That does leave a margin where the statistical vote cloud converges on a negative score unfairly. But how often does that really happen—maybe 10%? Once you account for the many factors of randomness, e.g. in who happens to see a comment, there's not much room left to make outcomes more precise. Certainly a feeble "rule change" wouldn't do it; if you think it would, try running an internet forum and telling users how to behave. You will quickly know how King Canute must have felt. We'd be better off hiring someone fair-minded to go through all the comments, find those 10%, and upvote them. But what a fate to subject a human being to.

> a symptom of deterioration

HN downvote behavior has been stable for a long time, so whatever's going on, I don't think it's deterioration. But if it is, then I go with what Voltaire said about coffee being a slow poison: it must be very slow.

> a lot of people assume Reddit's standard should apply here,

People assume Reddit's standards apply on HN because Reddit is 100x as big as HN, and therefore much better known even among HN users. This is a simple consequence of size. It has nothing to do with what Reddit's standards specifically are or how high its quality is. I respect Reddit—Reddit is an amazing achievement—but it is not where HN should be taking lessons in discussion quality.

> How do you know? People have different opinions about what constitutes and contributes to quality.

I don't know, but I'll tell you why I say it. The emotional dynamic in downvoting is very strong. It stings to get downvoted—it feels like you've been downvoted. It sucks for me as much as anyone. From observing this reaction in myself, and how people's statements about downvotes are connected to their feelings in thousands of cases, I believe that this emotional dynamic accounts for most of what people say on the topic. That's not a criticism; it's just how we are. But given that, it's easy to see how the common belief about downvotes arises: it's not that there was anything bad about my comment (impossible!)—it must rather be that some schmuck disagreed. Therefore, to make the world a better place, people shouldn't be allowed to downvote for disagreement. This is wishful thinking.

I can tell you for sure that, whatever beliefs we have about it, people overwhelmingly downvote based on how they feel about a comment, probably in the first 5 seconds. They're not following any "guidelines". Most don't even know what the guidelines are. It's just lizard-brain like/dislike. Suppose we changed the rules to ask users only to downvote under more refined conditions. Whose behavior would that modify? Not most people's—only that of the very most conscientious users. But those are precisely the users whose instincts should be trusted in the first place.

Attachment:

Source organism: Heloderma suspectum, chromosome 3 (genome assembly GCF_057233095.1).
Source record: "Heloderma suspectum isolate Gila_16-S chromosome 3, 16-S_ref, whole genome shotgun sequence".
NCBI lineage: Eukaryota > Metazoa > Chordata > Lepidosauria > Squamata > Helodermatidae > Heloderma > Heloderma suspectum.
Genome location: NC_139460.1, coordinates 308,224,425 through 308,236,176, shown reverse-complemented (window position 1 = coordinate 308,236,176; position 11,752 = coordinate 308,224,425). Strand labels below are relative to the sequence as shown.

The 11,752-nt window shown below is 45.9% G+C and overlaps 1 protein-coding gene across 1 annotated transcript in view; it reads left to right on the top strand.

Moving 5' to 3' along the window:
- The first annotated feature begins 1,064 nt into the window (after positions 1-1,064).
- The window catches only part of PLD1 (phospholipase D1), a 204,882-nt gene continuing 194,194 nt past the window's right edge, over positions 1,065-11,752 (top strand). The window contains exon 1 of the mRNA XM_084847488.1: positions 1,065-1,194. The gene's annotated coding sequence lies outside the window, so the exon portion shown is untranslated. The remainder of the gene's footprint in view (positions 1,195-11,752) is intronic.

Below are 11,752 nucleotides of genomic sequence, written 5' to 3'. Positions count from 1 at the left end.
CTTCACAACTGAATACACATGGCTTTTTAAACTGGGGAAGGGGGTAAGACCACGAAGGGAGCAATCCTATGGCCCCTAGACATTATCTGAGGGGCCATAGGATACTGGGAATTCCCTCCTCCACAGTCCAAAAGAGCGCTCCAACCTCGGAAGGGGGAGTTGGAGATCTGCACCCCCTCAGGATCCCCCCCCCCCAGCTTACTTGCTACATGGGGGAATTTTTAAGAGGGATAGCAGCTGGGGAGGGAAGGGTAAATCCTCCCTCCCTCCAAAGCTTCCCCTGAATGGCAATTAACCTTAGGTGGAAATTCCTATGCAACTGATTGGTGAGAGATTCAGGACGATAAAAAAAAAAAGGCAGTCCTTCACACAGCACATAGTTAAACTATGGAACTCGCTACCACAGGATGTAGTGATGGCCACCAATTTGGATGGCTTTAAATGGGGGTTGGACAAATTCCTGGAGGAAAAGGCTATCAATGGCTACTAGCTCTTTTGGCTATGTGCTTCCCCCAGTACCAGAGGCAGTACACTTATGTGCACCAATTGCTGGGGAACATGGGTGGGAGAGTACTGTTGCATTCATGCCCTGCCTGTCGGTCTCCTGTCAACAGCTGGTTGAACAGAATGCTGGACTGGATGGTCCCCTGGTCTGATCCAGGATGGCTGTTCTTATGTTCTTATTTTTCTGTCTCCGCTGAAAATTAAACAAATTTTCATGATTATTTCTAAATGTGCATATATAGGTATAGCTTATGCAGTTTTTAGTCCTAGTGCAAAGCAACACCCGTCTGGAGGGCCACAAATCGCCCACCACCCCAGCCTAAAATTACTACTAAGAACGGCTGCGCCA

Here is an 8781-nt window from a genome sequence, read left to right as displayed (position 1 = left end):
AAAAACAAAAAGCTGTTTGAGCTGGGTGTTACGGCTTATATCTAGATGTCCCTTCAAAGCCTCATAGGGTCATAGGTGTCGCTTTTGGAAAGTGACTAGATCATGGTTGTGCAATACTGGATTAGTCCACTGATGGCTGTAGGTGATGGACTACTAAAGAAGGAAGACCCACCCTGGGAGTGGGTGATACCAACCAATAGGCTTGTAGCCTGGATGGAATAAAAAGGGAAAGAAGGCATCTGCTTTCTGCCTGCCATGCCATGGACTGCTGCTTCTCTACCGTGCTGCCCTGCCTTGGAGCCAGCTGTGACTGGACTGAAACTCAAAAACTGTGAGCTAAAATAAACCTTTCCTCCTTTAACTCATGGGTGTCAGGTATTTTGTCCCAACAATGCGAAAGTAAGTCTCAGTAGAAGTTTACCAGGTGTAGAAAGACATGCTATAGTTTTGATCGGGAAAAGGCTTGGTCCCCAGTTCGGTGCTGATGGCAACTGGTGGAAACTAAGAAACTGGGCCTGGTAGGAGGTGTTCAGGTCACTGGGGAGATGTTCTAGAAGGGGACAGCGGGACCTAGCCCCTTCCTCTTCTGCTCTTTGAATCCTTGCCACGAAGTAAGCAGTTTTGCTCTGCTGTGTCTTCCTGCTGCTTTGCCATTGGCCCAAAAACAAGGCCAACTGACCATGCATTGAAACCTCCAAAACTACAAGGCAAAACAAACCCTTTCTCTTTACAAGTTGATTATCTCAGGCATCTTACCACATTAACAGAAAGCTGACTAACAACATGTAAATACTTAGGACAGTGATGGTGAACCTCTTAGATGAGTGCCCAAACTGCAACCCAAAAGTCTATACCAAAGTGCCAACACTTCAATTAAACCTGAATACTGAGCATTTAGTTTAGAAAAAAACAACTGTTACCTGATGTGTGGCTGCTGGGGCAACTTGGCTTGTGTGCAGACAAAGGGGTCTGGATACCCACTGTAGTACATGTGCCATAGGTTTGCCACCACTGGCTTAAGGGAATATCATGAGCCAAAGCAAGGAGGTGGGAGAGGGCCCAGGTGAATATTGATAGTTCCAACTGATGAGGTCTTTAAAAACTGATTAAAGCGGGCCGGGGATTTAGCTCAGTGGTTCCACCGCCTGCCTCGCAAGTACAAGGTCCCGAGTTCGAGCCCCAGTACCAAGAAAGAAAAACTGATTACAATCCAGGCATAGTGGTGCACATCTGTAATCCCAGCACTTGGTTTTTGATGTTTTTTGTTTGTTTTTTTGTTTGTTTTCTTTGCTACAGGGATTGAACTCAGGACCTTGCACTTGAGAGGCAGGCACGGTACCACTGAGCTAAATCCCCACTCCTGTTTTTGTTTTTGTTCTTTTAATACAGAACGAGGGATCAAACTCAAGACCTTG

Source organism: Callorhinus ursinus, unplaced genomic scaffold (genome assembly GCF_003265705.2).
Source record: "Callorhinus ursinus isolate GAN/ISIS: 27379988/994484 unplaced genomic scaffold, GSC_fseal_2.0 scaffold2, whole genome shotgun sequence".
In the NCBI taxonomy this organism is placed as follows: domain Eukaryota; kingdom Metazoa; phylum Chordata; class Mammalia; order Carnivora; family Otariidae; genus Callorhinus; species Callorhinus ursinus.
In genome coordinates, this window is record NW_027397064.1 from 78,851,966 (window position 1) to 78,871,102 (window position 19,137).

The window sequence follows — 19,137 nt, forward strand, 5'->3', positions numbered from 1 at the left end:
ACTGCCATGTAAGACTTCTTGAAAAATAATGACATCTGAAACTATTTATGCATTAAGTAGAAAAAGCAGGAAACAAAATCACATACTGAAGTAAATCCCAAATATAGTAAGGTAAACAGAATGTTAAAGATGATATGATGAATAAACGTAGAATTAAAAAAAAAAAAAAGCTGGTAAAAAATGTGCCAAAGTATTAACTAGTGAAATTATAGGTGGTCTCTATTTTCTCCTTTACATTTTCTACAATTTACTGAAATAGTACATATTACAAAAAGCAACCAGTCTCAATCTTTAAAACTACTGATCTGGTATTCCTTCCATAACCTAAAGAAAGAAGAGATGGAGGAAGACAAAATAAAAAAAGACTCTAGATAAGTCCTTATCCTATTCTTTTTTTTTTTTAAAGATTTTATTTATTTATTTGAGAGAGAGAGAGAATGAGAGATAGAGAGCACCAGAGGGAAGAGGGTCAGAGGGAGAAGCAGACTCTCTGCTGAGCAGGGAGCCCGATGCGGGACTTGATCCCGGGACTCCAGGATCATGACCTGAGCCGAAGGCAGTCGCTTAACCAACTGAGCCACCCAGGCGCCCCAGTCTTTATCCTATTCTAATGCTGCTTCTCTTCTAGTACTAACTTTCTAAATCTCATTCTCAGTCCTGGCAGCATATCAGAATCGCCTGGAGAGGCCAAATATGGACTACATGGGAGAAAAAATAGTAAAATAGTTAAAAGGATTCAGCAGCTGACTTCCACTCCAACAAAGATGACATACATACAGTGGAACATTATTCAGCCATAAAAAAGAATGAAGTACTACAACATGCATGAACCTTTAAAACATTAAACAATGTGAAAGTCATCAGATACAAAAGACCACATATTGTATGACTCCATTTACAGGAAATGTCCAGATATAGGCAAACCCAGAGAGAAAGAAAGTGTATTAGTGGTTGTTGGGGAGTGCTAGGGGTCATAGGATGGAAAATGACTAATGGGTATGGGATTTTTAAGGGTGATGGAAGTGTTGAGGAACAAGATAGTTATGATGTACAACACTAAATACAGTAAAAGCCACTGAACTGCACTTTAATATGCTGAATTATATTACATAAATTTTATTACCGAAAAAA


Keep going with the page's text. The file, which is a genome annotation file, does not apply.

That is why I don't think we should set up such a rule: first, it's wishful thinking; second, no clear upside. And third, HN's origins are in a kind of counterintuitive minimalism that I think is worth something, and that it takes a certain stubbornness to preserve. Everyone disagrees with the specific acts of stubborn preservation, but somehow people end up liking, or like/hating, the sum it all adds up to.


The emotional dynamic in downvoting is very strong.c

Have you lot thought much about ways of reducing that, without changing the effect votes have on ordering? I subscribe to the 'emotional dynamic' theory of this and it seems like it's empirically testable without fiddling with the way the site much.


How would you reduce it?


You've already done some things to reduce it; for instance, by not greying out your own comments when you've been downvoted. Since comment scores have lots of jitter, you could also smooth out the displayed score, or delay updates. There's almost no time-value to comment scores, but I'd bet most of the pain in a downvote is confined to ~15 minutes from the posting of the comment.


Just the obvious stuff - you've already done things like that for upvotes. If we stipulate that having a grey, minus-y comment is some heavy public shaming shit to lay on users, it seems reasonable to try to apply it more judiciously. Are there really five distinct levels comment badness, each with a specific level of illegibility that the poster, let alone everyone else needs to know about? Is a +0-2=-2 comment, or a +20-22=-2 comment really terrible enough for sitewide opprobrium? What would happen if comments just sat at 1 until they hit -4 or below? Or if, for the purposes of display, everyone started with an invisible bonus of N? Theese and similar seem simple (like all work to be done by others) to try without as much as telling anyone.


you don't think think there could possibly be downsides from promoting only one set of viewpoints? That seems naive to say the least.


That doesn't follow.